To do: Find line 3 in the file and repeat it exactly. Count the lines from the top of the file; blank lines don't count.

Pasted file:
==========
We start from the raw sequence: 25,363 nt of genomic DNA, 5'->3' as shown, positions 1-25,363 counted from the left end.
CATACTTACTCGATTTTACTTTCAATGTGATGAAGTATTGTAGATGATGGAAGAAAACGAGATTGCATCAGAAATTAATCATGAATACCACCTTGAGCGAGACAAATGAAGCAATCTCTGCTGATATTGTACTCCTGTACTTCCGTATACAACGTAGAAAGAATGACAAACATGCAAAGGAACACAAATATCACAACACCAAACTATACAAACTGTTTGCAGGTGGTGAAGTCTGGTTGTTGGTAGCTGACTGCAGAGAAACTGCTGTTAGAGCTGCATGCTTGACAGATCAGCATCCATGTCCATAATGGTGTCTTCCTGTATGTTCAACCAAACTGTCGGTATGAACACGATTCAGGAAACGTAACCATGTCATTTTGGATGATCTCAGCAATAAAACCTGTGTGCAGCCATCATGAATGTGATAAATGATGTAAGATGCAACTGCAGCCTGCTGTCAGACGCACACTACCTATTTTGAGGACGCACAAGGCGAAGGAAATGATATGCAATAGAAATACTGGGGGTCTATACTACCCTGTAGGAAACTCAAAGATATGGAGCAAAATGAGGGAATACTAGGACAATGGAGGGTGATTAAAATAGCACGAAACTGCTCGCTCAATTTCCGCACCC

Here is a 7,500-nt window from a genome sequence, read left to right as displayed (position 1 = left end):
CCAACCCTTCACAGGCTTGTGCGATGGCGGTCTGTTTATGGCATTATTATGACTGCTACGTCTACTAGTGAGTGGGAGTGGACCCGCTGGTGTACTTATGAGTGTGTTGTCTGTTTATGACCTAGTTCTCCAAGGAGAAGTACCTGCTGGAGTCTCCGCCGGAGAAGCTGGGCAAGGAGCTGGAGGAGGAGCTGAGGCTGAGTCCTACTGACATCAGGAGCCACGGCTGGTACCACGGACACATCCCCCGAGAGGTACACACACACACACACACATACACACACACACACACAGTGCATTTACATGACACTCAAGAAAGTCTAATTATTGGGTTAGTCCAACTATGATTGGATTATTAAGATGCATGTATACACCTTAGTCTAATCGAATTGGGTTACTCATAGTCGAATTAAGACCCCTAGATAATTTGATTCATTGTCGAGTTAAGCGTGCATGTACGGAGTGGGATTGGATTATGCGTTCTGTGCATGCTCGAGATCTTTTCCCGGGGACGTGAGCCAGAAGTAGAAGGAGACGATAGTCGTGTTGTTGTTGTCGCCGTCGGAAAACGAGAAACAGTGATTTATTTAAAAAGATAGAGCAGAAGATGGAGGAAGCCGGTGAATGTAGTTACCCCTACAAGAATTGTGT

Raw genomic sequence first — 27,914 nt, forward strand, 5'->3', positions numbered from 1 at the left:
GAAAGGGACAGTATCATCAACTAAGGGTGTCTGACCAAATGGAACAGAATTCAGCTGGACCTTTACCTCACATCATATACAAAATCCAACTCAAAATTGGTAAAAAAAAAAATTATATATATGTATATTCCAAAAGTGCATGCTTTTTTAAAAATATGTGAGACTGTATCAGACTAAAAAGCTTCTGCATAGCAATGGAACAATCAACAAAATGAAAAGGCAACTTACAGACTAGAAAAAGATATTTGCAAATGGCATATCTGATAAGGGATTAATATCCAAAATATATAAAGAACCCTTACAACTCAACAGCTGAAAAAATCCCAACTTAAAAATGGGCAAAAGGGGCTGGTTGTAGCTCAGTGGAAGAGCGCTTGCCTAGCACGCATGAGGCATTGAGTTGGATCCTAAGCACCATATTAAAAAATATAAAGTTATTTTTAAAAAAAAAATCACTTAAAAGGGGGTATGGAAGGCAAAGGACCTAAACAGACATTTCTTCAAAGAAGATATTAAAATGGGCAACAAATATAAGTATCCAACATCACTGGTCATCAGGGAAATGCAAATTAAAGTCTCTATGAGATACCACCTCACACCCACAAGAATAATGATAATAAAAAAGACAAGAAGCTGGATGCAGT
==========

Here is a 7,500-nt window from a genome sequence, read left to right as displayed (position 1 = left end):